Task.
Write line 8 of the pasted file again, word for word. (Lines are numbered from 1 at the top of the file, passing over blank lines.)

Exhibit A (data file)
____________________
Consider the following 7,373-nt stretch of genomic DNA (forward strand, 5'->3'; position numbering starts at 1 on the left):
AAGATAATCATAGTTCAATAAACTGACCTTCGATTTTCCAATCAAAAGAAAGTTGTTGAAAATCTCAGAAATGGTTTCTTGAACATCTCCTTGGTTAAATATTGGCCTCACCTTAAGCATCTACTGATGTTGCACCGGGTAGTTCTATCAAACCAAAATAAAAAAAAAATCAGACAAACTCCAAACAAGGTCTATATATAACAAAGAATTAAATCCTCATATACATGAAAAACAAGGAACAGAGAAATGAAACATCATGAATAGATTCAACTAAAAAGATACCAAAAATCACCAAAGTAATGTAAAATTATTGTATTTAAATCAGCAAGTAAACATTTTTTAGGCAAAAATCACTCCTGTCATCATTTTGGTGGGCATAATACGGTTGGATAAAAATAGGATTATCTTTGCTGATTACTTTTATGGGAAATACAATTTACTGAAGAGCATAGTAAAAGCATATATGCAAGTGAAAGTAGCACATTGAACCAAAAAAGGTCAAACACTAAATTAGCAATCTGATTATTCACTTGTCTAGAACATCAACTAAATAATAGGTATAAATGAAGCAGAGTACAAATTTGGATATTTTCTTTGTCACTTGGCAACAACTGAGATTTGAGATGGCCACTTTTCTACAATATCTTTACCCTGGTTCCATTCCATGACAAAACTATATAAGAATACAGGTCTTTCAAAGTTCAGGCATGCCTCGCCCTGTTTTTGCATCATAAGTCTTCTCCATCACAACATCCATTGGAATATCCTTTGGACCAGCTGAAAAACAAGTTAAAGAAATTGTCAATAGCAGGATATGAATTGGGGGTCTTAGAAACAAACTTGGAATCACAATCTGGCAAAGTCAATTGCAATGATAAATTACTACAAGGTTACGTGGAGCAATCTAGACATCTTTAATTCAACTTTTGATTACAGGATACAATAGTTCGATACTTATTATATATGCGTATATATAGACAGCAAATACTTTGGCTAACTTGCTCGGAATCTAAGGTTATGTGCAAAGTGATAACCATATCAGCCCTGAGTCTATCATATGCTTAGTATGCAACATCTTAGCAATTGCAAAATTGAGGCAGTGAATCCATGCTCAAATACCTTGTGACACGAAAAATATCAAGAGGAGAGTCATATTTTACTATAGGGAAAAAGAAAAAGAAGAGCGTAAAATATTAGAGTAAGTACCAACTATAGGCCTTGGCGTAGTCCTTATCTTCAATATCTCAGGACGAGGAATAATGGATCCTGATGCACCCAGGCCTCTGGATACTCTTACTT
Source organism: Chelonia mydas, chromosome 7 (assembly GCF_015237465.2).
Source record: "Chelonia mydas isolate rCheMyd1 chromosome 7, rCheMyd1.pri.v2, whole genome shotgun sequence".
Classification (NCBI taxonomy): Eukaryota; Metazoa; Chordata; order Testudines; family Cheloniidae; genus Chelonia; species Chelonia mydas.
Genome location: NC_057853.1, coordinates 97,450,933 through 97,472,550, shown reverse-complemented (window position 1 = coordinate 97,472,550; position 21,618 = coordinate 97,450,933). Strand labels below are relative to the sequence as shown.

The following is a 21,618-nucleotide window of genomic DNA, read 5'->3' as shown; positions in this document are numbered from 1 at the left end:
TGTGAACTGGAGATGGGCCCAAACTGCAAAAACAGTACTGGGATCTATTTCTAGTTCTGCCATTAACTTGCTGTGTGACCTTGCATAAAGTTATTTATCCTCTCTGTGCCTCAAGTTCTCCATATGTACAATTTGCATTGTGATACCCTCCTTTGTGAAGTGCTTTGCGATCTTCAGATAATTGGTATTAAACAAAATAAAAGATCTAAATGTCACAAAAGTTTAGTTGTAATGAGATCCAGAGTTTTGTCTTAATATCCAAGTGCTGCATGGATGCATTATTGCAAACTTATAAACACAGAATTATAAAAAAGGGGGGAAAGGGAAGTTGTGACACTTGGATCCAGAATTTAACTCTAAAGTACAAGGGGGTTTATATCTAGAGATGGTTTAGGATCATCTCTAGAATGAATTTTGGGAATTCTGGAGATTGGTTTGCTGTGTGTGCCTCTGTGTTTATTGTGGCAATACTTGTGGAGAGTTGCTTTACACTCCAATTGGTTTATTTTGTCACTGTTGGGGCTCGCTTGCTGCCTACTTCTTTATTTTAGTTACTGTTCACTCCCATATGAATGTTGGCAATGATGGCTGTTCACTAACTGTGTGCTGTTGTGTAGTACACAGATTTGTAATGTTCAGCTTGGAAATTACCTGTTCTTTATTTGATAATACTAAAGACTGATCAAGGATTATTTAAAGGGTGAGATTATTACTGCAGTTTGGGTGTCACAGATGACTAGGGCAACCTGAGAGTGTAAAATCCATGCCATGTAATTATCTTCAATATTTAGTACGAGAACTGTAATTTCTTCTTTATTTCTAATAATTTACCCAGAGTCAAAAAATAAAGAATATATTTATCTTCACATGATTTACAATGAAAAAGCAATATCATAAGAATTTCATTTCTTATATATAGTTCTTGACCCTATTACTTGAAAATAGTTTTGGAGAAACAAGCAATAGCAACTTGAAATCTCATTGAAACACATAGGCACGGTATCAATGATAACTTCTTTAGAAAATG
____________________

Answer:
TGTGAACTGGAGATGGGCCCAAACTGCAAAAACAGTACTGGGATCTATTTCTAGTTCTGCCATTAACTTGCTGTGTGACCTTGCATAAAGTTATTTATCCTCTCTGTGCCTCAAGTTCTCCATATGTACAATTTGCATTGTGATACCCTCCTTTGTGAAGTGCTTTGCGATCTTCAGATAATTGGTATTAAACAAAATAAAAGATCTAAATGTCACAAAAGTTTAGTTGTAATGAGATCCAGAGTTTTGTCTTAATATCCAAGTGCTGCATGGATGCATTATTGCAAACTTATAAACACAGAATTATAAAAAAGGGGGGAAAGGGAAGTTGTGACACTTGGATCCAGAATTTAACTCTAAAGTACAAGGGGGTTTATATCTAGAGATGGTTTAGGATCATCTCTAGAATGAATTTTGGGAATTCTGGAGATTGGTTTGCTGTGTGTGCCTCTGTGTTTATTGTGGCAATACTTGTGGAGAGTTGCTTTACACTCCAATTGGTTTATTTTGTCACTGTTGGGGCTCGCTTGCTGCCTACTTCTTTATTTTAGTTACTGTTCACTCCCATATGAATGTTGGCAATGATGGCTGTTCACTAACTGTGTGCTGTTGTGTAGTACACAGATTTGTAATGTTCAGCTTGGAAATTACCTGTTCTTTATTTGATAATACTAAAGACTGATCAAGGATTATTTAAAGGGTGAGATTATTACTGCAGTTTGGGTGTCACAGATGACTAGGGCAACCTGAGAGTGTAAAATCCATGCCATGTAATTATCTTCAATATTTAGTACGAGAACTGTAATTTCTTCTTTATTTCTAATAATTTACCCAGAGTCAAAAAATAAAGAATATATTTATCTTCACATGATTTACAATGAAAAAGCAATATCATAAGAATTTCATTTCTTATATATAGTTCTTGACCCTATTACTTGAAAATAGTTTTGGAGAAACAAGCAATAGCAACTTGAAATCTCATTGAAACACATAGGCACGGTATCAATGATAACTTCTTTAGAAAATG